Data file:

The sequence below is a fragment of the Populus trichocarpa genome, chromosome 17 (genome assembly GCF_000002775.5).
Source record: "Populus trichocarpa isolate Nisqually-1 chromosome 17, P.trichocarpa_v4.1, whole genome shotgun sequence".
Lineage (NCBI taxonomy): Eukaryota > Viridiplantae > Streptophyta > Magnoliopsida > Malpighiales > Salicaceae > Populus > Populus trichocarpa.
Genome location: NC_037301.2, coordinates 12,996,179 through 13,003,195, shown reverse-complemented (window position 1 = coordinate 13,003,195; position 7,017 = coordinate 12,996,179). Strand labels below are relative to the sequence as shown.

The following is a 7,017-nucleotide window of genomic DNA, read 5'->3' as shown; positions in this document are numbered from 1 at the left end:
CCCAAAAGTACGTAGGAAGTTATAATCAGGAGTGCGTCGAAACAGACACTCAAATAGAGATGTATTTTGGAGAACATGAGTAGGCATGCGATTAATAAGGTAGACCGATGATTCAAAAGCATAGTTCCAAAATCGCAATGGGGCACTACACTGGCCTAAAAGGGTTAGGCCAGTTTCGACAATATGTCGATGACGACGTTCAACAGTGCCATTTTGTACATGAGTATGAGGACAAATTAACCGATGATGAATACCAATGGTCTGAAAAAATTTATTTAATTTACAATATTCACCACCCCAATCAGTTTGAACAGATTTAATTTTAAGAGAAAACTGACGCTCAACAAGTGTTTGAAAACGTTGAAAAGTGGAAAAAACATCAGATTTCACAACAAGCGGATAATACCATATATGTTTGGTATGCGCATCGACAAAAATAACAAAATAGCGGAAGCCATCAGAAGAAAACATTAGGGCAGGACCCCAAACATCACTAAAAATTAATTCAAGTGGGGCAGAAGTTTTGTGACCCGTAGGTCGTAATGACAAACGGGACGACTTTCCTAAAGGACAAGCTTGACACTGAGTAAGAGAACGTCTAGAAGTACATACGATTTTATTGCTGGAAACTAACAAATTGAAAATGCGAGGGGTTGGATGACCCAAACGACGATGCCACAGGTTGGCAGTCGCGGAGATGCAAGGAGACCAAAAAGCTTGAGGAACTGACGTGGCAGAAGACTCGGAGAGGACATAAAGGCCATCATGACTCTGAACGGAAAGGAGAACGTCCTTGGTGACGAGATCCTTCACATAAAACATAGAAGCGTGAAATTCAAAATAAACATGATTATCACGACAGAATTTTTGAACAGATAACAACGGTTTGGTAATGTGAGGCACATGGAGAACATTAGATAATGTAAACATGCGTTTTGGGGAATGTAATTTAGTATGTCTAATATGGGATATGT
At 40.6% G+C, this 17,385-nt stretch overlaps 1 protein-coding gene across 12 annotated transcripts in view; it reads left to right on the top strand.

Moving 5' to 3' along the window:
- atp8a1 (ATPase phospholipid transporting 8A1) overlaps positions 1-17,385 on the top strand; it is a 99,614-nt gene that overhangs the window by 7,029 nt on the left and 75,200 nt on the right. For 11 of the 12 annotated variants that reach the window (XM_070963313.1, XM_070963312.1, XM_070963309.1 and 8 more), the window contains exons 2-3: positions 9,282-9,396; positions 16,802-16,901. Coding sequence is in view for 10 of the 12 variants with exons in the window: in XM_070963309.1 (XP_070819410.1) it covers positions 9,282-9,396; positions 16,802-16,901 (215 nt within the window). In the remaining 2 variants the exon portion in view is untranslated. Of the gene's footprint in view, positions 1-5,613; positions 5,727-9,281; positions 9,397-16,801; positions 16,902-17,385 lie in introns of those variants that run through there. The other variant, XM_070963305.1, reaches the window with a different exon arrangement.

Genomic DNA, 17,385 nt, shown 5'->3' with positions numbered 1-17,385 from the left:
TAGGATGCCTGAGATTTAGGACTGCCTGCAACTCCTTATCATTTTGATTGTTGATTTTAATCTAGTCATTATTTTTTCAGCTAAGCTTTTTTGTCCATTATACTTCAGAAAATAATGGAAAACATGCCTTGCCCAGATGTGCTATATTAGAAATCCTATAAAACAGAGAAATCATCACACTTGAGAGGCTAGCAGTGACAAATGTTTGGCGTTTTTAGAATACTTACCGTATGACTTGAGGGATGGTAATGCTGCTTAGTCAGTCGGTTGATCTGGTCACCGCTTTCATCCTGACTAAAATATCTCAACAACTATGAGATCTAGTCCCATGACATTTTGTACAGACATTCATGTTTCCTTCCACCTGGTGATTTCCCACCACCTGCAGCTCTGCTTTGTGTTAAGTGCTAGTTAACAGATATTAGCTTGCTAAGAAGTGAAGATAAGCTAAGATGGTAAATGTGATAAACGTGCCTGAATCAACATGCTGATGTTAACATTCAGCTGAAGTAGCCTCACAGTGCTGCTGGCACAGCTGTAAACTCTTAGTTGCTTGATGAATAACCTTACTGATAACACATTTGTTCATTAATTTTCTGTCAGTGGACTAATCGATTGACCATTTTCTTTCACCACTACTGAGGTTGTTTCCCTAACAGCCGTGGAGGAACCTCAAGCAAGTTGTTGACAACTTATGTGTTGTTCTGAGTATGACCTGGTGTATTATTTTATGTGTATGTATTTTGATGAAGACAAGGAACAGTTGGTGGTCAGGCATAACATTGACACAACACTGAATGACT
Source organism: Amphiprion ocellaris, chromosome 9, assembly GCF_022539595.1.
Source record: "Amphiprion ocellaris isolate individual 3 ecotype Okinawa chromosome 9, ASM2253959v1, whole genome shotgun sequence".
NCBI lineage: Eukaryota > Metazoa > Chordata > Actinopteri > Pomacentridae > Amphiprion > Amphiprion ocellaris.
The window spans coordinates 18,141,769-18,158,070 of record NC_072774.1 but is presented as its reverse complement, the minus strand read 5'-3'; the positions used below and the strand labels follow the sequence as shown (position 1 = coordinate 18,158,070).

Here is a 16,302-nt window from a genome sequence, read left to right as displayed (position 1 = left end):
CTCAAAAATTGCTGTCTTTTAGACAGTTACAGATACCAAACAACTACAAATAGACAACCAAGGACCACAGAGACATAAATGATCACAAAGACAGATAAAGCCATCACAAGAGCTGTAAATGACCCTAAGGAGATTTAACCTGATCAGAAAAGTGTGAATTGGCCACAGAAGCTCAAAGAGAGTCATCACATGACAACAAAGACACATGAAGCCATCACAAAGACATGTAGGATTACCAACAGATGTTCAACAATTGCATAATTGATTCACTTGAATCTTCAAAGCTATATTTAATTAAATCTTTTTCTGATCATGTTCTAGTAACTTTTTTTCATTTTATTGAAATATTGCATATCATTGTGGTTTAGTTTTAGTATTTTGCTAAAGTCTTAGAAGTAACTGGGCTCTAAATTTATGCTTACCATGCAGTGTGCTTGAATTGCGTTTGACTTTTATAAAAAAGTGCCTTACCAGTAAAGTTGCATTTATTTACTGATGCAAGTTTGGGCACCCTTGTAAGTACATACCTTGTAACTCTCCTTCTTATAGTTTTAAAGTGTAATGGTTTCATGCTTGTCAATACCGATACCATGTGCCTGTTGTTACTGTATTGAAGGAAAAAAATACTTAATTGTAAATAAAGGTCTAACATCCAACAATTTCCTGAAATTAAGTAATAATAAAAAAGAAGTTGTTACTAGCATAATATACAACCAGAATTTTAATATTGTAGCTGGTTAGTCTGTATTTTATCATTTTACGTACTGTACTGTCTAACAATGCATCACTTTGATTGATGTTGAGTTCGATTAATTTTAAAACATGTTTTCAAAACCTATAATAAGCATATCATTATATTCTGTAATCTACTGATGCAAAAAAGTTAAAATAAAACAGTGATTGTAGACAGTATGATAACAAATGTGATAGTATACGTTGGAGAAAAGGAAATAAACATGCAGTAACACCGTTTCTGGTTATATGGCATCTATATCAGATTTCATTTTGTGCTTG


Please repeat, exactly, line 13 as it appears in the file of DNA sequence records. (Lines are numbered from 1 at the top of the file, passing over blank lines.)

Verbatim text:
Source record: "Amphiprion ocellaris isolate individual 3 ecotype Okinawa chromosome 9, ASM2253959v1, whole genome shotgun sequence".